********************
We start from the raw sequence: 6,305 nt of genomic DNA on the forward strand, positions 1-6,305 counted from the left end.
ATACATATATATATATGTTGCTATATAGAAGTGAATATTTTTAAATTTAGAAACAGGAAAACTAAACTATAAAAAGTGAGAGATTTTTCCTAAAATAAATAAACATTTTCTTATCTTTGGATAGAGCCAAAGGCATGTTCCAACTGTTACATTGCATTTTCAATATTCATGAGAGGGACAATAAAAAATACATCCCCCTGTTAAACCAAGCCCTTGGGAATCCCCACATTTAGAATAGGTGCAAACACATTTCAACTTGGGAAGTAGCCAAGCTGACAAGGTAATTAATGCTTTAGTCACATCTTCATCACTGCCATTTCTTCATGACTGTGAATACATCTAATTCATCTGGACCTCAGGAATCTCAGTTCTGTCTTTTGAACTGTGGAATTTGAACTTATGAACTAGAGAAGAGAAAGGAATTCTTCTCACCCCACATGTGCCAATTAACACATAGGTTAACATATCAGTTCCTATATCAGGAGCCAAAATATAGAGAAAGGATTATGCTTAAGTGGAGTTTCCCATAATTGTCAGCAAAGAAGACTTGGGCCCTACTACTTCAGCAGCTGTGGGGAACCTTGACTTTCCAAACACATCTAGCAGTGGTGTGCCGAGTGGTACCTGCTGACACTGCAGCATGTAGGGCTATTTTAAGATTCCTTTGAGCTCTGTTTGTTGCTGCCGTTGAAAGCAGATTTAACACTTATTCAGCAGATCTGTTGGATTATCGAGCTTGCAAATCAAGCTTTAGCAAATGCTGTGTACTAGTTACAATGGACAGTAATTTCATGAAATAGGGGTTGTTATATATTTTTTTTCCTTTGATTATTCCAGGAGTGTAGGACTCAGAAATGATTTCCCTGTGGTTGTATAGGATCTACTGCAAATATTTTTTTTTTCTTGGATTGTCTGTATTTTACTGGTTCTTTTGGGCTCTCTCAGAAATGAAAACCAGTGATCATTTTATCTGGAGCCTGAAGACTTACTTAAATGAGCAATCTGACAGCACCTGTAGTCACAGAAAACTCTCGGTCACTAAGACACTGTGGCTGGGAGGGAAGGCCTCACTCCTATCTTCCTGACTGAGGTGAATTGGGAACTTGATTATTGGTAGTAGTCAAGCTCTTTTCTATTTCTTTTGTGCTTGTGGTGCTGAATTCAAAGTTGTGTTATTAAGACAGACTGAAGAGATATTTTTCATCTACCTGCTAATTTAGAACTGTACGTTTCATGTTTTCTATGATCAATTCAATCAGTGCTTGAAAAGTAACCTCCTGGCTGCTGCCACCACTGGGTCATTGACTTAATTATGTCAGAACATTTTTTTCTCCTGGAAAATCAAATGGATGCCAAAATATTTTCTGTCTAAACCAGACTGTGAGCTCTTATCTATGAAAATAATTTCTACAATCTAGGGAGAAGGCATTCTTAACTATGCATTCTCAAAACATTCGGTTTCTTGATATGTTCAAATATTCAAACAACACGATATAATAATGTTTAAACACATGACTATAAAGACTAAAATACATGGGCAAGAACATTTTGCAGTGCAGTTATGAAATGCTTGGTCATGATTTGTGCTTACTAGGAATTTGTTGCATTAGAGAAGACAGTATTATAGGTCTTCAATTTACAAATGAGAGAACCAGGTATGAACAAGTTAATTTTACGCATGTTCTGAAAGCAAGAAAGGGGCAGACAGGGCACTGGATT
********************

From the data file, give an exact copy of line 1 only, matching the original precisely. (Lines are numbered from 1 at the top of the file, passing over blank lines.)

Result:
We start from the raw sequence: 6,305 nt of genomic DNA on the forward strand, positions 1-6,305 counted from the left end.